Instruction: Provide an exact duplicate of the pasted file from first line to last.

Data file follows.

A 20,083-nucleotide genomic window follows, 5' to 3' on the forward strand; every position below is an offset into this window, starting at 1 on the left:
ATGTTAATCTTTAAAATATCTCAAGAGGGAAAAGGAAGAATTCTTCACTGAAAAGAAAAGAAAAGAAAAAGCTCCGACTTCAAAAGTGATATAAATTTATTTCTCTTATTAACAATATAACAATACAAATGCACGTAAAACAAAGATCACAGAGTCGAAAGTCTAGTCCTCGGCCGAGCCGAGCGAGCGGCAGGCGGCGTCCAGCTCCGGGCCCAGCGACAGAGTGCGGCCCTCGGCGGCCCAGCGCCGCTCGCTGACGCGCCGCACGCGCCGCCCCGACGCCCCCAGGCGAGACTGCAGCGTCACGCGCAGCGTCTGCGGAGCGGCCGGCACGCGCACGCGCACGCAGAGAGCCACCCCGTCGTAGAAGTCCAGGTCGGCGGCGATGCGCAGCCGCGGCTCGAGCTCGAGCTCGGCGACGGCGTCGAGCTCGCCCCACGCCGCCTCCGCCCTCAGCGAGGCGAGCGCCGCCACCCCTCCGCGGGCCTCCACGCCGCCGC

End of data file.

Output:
A 20,083-nucleotide genomic window follows, 5' to 3' on the forward strand; every position below is an offset into this window, starting at 1 on the left:
ATGTTAATCTTTAAAATATCTCAAGAGGGAAAAGGAAGAATTCTTCACTGAAAAGAAAAGAAAAGAAAAAGCTCCGACTTCAAAAGTGATATAAATTTATTTCTCTTATTAACAATATAACAATACAAATGCACGTAAAACAAAGATCACAGAGTCGAAAGTCTAGTCCTCGGCCGAGCCGAGCGAGCGGCAGGCGGCGTCCAGCTCCGGGCCCAGCGACAGAGTGCGGCCCTCGGCGGCCCAGCGCCGCTCGCTGACGCGCCGCACGCGCCGCCCCGACGCCCCCAGGCGAGACTGCAGCGTCACGCGCAGCGTCTGCGGAGCGGCCGGCACGCGCACGCGCACGCAGAGAGCCACCCCGTCGTAGAAGTCCAGGTCGGCGGCGATGCGCAGCCGCGGCTCGAGCTCGAGCTCGGCGACGGCGTCGAGCTCGCCCCACGCCGCCTCCGCCCTCAGCGAGGCGAGCGCCGCCACCCCTCCGCGGGCCTCCACGCCGCCGC